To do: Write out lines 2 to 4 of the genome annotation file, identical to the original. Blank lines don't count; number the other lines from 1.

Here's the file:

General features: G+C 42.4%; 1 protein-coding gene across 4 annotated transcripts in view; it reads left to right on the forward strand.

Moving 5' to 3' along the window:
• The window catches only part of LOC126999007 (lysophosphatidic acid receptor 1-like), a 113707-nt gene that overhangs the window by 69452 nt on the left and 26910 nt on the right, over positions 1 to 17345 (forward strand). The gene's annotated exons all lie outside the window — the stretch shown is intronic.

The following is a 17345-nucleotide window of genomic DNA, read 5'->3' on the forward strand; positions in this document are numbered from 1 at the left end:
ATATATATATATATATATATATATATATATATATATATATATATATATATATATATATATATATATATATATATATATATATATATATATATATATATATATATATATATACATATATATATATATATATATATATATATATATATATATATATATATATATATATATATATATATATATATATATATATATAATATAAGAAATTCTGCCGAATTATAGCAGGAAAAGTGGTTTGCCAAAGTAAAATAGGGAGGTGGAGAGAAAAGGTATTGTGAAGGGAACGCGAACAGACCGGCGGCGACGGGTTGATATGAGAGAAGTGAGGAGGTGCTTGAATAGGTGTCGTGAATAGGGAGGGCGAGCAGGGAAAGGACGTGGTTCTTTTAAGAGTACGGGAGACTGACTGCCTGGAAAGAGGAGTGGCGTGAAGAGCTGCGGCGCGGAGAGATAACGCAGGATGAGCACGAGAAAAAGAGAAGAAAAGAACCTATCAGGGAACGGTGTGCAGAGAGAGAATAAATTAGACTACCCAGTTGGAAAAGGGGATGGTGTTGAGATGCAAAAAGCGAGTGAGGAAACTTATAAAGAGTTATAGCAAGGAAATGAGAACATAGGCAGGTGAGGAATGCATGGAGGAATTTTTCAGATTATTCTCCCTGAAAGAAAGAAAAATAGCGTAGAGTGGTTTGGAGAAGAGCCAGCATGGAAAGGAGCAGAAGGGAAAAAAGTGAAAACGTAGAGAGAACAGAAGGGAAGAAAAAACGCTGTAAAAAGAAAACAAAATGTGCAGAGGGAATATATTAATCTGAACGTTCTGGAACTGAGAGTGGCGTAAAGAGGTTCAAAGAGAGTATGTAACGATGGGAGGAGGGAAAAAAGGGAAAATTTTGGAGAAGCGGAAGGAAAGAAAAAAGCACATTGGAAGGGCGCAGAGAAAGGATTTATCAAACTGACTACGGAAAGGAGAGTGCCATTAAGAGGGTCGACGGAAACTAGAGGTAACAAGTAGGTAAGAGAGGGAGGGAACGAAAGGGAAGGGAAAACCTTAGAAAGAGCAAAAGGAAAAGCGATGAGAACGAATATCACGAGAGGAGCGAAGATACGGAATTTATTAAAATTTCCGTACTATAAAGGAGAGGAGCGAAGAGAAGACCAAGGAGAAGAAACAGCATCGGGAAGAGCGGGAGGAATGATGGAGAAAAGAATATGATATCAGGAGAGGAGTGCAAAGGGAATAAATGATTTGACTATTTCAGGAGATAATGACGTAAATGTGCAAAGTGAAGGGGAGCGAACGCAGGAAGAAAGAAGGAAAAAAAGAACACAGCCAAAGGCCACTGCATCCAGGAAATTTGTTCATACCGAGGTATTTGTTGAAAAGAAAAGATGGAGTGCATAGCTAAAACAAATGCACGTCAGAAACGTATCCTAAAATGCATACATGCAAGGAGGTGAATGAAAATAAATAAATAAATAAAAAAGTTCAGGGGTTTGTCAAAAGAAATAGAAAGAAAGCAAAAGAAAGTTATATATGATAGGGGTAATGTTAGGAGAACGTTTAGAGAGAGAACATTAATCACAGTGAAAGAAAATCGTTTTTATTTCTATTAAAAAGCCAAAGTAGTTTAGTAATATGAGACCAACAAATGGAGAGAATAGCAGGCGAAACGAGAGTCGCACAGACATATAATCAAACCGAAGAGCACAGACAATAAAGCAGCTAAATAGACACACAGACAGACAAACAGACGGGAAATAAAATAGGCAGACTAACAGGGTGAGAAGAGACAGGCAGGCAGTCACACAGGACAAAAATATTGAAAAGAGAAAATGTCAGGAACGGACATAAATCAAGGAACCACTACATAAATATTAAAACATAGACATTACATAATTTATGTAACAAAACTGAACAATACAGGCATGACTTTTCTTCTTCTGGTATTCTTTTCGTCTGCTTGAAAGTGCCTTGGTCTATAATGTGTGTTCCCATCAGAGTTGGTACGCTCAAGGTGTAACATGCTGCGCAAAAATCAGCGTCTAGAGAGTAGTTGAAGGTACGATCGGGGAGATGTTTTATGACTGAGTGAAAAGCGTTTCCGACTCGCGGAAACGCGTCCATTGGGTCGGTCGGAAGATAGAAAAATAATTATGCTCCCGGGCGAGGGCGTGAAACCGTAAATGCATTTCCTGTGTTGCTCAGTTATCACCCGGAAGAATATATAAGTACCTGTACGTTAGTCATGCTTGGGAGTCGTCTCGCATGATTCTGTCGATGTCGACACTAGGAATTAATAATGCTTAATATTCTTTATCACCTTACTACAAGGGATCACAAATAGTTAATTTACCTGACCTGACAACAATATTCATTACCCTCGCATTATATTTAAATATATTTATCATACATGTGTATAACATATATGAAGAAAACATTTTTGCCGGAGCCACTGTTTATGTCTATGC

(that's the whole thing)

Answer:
Moving 5' to 3' along the window:
• The window catches only part of LOC126999007 (lysophosphatidic acid receptor 1-like), a 113707-nt gene that overhangs the window by 69452 nt on the left and 26910 nt on the right, over positions 1 to 17345 (forward strand). The gene's annotated exons all lie outside the window — the stretch shown is intronic.

The following is a 17345-nucleotide window of genomic DNA, read 5'->3' on the forward strand; positions in this document are numbered from 1 at the left end: